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A Debt to Be Forgiven.

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Introduction

A Debt to Be Forgiven Submitted by: Arif Patel a_patel65@hotmail.com The OPEC oil crisis and the Cold War are long over. They remain nothing but distant memories and a controversial debate in nations such as ours in the Western world. In striking contrast, it is these very events - and other similar predicaments - which have shackled the under-developed nations to their sorrowful plight. Staggering amounts were loaned to them decades ago by institutions such as the World Bank and the International Monetary Fund. And it is these very debts that prove so powerful in burdening them. Burdening them to such an extent that they are in an utter loss to cope with the dire needs of their nation. ...read more.

Middle

The ruling class and government officials of the debtor nations still enjoy a life of luxury, but the victims here are the average citizens. The ordinary working class citizens have had to bear the consequences of these loans, although they have had no say in the decisions to incur the loans. It is only fair that the citizens of these countries be relieved of a burden that is not theirs. Even policies such as the Brady Plan have not given any respite for those who must suffer from the brunt of the blow. It is certain that the third world's conflicts lay deeper then simply the debts they owe. Although, it is also certain that without the added impediment of the debts, these nations lay in a far better position to deal with issues such as education, healthcare, and development of their social infrastructures. ...read more.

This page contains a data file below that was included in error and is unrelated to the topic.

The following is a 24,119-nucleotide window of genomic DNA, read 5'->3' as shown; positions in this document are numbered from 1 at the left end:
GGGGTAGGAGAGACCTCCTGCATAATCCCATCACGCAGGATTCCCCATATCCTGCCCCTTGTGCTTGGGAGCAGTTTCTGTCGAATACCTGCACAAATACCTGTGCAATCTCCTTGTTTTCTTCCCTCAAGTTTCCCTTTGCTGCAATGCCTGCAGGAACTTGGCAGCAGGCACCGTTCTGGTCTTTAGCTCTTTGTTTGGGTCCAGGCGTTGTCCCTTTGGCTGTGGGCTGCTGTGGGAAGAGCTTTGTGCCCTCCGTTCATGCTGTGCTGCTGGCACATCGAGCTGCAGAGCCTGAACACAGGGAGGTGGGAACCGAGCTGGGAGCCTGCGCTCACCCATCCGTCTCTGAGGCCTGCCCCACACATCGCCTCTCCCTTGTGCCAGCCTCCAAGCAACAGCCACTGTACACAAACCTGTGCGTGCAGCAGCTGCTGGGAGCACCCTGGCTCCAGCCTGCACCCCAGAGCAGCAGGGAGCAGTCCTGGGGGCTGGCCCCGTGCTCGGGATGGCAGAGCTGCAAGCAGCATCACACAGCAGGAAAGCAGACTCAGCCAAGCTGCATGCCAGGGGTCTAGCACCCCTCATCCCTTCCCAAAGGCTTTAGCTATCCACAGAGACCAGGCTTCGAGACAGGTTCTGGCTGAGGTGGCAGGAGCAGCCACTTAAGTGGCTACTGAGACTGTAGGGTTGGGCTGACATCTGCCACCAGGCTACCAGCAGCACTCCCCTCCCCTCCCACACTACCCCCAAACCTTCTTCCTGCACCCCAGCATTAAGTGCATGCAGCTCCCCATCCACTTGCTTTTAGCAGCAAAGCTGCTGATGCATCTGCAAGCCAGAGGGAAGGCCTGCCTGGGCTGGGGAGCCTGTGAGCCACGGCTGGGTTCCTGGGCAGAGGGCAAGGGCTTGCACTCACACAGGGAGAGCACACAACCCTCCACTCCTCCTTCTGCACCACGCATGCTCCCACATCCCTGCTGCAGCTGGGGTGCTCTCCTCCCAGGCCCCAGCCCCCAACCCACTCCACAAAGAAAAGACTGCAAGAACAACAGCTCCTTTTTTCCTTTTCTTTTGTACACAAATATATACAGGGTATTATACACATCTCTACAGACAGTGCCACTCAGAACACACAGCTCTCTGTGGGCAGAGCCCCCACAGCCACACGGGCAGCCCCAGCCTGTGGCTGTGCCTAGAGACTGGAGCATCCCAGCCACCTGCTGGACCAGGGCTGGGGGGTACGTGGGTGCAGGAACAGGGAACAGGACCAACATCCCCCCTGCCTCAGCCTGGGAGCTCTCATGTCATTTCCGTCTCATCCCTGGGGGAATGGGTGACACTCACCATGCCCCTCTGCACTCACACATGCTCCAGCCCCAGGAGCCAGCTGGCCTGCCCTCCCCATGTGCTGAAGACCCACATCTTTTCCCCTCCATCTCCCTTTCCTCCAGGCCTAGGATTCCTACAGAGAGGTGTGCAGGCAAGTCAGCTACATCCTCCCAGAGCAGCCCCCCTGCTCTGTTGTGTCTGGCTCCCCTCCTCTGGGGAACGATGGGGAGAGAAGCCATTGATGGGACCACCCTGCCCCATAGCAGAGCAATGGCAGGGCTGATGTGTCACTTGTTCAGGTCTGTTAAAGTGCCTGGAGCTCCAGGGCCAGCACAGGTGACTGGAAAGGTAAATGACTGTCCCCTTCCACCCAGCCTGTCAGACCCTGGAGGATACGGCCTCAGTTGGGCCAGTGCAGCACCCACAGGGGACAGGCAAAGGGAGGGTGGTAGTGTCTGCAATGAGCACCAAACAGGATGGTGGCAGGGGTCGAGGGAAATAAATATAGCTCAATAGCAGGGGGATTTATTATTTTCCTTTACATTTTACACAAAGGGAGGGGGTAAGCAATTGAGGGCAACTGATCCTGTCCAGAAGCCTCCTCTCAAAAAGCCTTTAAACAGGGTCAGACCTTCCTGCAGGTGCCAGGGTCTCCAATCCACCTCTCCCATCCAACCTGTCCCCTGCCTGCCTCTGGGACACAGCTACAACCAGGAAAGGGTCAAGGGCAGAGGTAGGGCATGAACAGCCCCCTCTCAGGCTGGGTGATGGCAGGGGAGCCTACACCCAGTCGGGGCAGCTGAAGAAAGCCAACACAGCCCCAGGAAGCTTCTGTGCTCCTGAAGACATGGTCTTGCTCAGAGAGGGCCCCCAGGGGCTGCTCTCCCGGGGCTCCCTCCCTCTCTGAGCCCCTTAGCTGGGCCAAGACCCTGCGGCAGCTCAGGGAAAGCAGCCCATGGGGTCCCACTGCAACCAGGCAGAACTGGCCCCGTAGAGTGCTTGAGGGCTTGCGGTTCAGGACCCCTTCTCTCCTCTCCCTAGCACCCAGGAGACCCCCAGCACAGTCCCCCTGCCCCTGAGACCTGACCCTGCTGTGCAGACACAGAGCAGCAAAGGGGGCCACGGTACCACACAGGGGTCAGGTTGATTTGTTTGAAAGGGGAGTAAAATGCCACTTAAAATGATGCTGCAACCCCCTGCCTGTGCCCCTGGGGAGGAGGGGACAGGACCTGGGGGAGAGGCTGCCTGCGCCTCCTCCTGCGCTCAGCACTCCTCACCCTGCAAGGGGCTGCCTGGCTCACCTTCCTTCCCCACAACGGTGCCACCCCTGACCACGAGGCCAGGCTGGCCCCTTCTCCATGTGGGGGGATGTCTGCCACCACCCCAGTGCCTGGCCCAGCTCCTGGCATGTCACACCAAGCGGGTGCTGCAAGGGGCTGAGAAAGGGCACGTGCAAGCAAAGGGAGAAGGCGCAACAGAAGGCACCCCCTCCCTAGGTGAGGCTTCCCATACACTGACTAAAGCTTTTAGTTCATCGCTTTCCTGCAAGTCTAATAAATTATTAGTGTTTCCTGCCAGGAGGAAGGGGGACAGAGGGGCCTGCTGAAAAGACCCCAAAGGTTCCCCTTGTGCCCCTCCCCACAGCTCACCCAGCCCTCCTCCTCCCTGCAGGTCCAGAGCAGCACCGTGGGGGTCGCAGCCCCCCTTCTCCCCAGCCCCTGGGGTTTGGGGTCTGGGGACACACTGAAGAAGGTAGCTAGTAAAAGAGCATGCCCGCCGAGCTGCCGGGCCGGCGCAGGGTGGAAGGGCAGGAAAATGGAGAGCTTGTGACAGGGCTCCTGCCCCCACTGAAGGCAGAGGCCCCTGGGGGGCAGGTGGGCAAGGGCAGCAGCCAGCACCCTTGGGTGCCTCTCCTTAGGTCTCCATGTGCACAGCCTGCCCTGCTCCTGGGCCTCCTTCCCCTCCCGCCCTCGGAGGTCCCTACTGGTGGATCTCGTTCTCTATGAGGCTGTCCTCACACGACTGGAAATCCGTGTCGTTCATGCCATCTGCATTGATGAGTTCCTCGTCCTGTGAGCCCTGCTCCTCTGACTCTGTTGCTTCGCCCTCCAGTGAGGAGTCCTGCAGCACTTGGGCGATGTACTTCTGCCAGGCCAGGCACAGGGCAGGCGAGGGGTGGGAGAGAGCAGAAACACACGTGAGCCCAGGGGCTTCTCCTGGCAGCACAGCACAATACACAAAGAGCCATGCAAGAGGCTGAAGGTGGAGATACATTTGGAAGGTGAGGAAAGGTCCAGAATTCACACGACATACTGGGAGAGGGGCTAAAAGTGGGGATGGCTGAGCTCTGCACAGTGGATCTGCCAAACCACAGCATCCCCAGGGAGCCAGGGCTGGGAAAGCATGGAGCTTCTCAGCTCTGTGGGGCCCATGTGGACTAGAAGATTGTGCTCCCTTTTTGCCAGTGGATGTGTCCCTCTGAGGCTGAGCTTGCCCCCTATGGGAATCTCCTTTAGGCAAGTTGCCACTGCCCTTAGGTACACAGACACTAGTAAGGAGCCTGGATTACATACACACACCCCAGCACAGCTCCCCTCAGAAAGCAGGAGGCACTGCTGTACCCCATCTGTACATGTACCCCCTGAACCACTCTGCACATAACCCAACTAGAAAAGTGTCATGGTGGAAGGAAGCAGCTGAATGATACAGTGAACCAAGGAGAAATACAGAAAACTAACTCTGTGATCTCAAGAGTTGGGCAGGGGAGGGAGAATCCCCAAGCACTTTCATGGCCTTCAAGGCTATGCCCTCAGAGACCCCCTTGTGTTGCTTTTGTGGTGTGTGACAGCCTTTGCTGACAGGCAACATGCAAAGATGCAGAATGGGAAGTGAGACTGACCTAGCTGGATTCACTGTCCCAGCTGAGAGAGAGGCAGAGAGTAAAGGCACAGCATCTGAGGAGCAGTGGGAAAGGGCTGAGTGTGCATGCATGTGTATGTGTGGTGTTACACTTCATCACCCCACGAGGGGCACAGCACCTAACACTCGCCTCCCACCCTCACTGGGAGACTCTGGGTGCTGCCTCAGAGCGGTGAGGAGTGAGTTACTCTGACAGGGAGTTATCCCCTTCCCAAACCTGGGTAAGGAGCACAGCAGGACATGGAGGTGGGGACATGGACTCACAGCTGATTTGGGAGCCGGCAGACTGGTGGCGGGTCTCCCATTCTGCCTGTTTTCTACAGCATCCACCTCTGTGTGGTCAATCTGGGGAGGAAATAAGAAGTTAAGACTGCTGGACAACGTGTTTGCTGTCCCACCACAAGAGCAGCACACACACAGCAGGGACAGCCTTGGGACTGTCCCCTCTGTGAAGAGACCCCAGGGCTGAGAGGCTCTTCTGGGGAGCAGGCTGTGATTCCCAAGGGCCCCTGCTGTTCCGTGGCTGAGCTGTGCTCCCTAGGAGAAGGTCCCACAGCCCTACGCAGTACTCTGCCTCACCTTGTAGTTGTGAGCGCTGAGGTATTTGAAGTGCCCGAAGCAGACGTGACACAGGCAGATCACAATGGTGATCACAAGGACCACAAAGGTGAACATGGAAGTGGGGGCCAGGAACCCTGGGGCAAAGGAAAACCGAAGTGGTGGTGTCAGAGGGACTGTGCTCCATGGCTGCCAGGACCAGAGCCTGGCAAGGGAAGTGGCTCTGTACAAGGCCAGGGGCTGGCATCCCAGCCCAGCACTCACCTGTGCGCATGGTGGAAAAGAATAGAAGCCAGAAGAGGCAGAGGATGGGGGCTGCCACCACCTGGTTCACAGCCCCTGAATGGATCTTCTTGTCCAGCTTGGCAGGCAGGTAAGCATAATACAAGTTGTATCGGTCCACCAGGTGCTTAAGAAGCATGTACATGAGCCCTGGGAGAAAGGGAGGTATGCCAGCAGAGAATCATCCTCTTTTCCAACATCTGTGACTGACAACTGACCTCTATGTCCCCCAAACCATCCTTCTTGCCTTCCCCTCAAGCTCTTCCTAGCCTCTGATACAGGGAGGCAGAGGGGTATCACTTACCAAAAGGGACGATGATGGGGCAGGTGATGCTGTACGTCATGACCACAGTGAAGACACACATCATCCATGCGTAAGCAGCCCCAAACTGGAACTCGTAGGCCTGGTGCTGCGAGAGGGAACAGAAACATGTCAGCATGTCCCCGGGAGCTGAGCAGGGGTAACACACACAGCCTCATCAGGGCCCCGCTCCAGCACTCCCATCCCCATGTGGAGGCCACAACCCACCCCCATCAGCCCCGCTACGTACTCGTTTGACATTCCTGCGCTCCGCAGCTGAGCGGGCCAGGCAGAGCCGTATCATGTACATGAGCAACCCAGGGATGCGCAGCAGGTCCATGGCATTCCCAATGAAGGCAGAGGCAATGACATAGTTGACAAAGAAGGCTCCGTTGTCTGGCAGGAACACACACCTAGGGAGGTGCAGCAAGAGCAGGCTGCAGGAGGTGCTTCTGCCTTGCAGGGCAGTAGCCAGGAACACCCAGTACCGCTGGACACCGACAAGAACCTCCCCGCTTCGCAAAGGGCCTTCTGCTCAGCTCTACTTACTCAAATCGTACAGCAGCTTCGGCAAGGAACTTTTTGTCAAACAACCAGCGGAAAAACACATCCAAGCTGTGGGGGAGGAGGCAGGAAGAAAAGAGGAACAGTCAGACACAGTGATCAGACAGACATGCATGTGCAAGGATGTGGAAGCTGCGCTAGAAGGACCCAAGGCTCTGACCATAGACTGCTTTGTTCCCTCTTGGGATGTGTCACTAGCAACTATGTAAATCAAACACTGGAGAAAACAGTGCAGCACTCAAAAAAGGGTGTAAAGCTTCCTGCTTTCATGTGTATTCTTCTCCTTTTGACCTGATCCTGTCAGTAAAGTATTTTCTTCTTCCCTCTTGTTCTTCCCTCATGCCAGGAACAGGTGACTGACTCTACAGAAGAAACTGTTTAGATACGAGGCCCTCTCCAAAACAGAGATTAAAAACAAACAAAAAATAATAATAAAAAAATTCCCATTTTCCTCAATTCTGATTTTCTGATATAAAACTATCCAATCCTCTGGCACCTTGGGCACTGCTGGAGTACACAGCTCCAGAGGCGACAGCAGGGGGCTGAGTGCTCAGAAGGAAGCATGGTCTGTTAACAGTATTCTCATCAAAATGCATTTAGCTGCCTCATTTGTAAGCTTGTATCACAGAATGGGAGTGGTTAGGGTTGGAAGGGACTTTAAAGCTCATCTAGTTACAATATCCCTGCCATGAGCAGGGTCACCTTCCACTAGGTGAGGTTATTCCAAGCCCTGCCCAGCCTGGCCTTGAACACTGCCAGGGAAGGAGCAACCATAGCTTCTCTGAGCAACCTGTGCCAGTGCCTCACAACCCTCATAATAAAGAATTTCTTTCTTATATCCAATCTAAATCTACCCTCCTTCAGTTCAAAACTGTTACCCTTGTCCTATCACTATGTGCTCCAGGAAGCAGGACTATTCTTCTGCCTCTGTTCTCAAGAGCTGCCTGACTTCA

Conclusion

Many right wing professionals have put forth a brilliant solution to end third-world debt. One that consists of seizing assets of an equivalent value to that of the loans. By surrendering mining rights, crown land, stakes in crown corporations, and other government assets, the creditors would be allowed for a direct and outright take over of their country. This does not help the cause of enlightening the burden of those who are oppressed. Therefore, it can be concluded that in an attempt to alleviate the sufferings of millions and to benefit the international economy, it is necessary to cancel third world debt. Countries such as Peru and Mexico have been unable to repay their loans and have declared bankruptcy. If more countries follow suit, a collapse of the entire world financial system is eminent. Urgent and immediate measures must be taken to prevent such a catastrophe. ...read more.

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This student written piece of work is one of many that can be found in our AS and A Level International History, 1945-1991 section.

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